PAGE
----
Experts warn against canceling Pride campaigns after extremists threaten Target


(NEW YORK) — Target reported that its employees faced threats over its new Pride collections celebrating the LGBTQ+ community and responded by pulling some of the merchandise that had caused the most “significant confrontational behavior” to protect the safety and well-being of its employees, according to a statement from the company.

Extremism experts and LGBTQ advocates warned that removing merchandise could be seen as a success by anti-LGBTQ extremists and violent protesters which could lead to copycat behavior threatening the already marginalized community.

Several Targets also received bomb threats over Memorial Day weekend related to the controversy, according to Cleveland 19 News. The threats reportedly called for the return of LGBTQ+ items to the shelves, according to the local news outlet, which said it received the bomb threats.

“I think this will embolden alt-right actors, who now are going to believe that with social media campaigns and targeted actions against retailers that they can proceed in limiting visibility of LGBTQ people,” said Sophie Bjork-James, a professor at Vanderbilt University, who researches the white nationalist movement, in an interview.

The rise coincides with political rhetoric targeting and demonizing the LGBTQ+ community, as well as legislative efforts targeting LGBTQ+ rights to gender-affirming care and inclusion in education.

Drag shows and drag story hours, even children’s hospitals, as well as other LGBTQ+ pride events have faced death and bomb threats as well as protesters in recent years. In November, a Colorado LGBTQ+ bar was the site of a mass shooting, stoking heightened fear within the community.

“Target’s giving into this,” said Victor Asal, a professor at Albany and extremism researcher. “Other extremists will say ‘hey, that’s a great idea. We should do that."”

Michael Edison Hayden, a senior investigative reporter at the Southern Poverty Law Center, believes extremists are making calculated efforts to redefine LGBTQ+ Pride as a “toxic” or dangerous thing.

Bomb threats, he said, are intended to scare the community and supporters into silence.

“It’s a real concern,” said Hayden. “Bigots feel emboldened largely because of mainstream politicians giving them a pat on the back,” referring to some conservative political and media figures who have recently resurfaced harmful stereotypes against LGBTQ+ people.

The Department of Homeland Security said that intensifying waves of threats and calls of violence against the LGBTQIA+ community could lead to a rise of potential attacks against larger targets, such as public spaces and healthcare sites that may be linked to the community.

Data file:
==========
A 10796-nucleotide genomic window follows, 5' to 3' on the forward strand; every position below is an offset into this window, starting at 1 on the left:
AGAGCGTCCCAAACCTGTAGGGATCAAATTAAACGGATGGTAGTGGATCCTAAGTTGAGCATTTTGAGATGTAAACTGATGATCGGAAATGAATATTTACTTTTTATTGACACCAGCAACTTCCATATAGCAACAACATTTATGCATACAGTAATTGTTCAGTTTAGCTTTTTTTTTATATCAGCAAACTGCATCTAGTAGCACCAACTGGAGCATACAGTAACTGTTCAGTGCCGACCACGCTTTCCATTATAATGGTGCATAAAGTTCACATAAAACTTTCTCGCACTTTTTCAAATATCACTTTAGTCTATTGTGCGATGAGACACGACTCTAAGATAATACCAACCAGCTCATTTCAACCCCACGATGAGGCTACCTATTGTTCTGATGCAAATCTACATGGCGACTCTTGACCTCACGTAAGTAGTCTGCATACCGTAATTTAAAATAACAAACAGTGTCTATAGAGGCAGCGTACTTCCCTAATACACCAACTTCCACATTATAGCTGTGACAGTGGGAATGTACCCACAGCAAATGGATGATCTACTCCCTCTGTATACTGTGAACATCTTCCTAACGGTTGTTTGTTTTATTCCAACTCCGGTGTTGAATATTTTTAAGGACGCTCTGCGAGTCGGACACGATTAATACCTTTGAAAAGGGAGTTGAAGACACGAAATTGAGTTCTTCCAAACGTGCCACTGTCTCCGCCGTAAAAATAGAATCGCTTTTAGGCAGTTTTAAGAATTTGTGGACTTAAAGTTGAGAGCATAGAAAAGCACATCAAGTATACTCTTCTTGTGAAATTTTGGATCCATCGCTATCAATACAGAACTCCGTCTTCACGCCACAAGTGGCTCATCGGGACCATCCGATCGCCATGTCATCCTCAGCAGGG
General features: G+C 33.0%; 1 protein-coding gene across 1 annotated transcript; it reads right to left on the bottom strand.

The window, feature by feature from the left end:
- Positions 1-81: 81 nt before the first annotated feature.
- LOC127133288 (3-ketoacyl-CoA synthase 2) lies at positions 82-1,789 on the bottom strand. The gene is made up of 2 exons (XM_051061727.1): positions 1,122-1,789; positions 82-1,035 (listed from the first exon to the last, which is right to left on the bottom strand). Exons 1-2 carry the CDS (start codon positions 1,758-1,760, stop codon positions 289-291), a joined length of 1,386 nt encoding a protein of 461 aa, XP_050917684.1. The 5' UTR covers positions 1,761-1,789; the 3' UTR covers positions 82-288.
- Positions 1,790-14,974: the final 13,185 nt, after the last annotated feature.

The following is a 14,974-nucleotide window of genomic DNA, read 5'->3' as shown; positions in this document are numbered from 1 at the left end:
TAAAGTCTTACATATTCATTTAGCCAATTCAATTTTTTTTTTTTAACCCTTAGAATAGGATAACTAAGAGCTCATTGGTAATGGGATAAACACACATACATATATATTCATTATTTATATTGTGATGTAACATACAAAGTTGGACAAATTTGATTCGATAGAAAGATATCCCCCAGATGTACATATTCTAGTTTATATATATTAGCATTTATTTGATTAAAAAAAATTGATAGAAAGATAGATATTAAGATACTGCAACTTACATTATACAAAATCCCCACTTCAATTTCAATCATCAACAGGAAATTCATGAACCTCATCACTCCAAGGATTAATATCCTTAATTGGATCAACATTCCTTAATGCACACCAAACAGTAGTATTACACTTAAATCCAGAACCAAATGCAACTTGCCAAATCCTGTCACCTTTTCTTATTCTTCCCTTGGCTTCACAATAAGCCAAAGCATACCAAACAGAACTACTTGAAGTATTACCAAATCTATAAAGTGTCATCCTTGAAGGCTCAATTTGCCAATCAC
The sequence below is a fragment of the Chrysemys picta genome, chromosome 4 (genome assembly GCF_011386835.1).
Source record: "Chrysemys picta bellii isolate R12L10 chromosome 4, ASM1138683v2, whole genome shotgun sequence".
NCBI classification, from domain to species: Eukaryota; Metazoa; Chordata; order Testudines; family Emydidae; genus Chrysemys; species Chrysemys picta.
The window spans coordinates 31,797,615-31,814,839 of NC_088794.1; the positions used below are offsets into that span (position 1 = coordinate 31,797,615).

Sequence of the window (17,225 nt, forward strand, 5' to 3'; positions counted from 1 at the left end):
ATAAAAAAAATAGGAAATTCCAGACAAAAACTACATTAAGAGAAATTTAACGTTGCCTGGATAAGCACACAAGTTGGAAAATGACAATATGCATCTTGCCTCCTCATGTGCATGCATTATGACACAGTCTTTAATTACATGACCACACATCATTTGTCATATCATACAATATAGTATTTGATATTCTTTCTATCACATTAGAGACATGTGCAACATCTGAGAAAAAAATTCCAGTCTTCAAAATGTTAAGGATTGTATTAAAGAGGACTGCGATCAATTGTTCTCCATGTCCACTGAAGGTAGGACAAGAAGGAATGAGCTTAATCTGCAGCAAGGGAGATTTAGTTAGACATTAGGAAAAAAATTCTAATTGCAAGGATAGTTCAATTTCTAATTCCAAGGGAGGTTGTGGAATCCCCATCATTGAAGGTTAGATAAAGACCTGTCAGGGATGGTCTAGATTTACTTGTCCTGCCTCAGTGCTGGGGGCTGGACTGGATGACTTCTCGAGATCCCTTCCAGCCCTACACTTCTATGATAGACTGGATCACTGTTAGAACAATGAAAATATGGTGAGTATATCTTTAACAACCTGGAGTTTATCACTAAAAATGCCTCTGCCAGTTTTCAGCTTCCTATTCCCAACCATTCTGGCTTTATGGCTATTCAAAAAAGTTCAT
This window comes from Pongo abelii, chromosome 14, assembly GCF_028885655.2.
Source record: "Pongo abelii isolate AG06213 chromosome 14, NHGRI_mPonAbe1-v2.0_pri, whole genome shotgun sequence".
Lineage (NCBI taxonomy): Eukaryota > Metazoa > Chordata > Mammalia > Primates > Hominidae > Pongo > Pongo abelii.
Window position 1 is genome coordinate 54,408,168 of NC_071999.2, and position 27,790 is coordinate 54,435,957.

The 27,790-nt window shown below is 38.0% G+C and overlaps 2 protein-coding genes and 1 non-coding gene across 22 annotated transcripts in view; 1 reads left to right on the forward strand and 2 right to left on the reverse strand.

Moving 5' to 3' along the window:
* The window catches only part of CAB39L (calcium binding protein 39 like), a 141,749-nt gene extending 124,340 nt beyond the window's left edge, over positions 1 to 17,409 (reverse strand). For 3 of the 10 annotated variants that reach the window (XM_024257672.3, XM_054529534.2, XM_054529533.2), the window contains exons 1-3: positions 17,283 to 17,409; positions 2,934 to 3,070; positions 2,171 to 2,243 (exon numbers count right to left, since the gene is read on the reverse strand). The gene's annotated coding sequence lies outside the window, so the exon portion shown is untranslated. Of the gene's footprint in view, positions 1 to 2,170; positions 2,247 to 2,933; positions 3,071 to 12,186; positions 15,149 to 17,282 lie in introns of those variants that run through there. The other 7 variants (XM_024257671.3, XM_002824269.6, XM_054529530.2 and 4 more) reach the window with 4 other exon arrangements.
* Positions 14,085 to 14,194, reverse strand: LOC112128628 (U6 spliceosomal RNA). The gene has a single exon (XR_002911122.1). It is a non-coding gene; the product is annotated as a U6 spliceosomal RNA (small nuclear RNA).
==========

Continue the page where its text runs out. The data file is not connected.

According to a report by The Institute for Strategic Dialogue, anonymous forum websites detailing hate crime fantasies or plans against the LGBTQ+ highlight the growing threat of violence against this community.

National LGBTQ+ organizations, including Family Equality, GLAAD, GLSEN, The Human Rights Campaign, and more are calling on Target and all businesses to stand up against anti-LGBTQ+ extremism.

“When values of diversity, equity and inclusion are tested, business must defend them unequivocally,” the organizations said in a joint statement.

Target has been a long-time supporter of the LGBTQ+ community in its merchandising, hosting Pride campaigns annually.

“Since introducing this year’s collection, we’ve experienced threats impacting our team members’ sense of safety and wellbeing while at work,” Target said in a statement. “Given these volatile circumstances, we are making adjustments to our plans, including removing items that have been at the center of the most significant confrontational behavior.”

Target re-affirmed its commitment to the queer community in a statement following the controversy.

“Our focus now is on moving forward with our continuing commitment to the LGBTQIA+ community and standing with them as we celebrate Pride Month and throughout the year,” Target said.

Organizations are pointing to the actions of North Face, an outdoor sporting gear company, as an example of how to respond to boycott calls against Pride campaigns. The company defended its ads featuring a drag queen in the face of criticism in a statement and has continued to roll out its Summer of Pride campaign.

“The North Face has always believed the outdoors should be a welcoming, equitable and safe place for all. We are honored and grateful to support partners like Pattie Gonia who help make this vision a reality,” the brand said in a statement to ABC News. “The Summer of Pride series, now in its second year, has helped foster a more accessible and welcoming environment for individuals from all backgrounds to gather and experience the joy of the outdoors.”

Representatives for Target and the National Retail Federation did not immediately respond to ABC News’ requests for comment.

“If you are going to take these steps to embrace the LGBTQ+ population in a public way, you have to have the courage of your convictions to see it through,” said Hayden in an interview with ABC News. “Once you make that decision to do that, and you back away in fear, it is those people you are putting at risk, who are frequently a target of harassment, intimidation – as we’ve seen also, catastrophic violence.”

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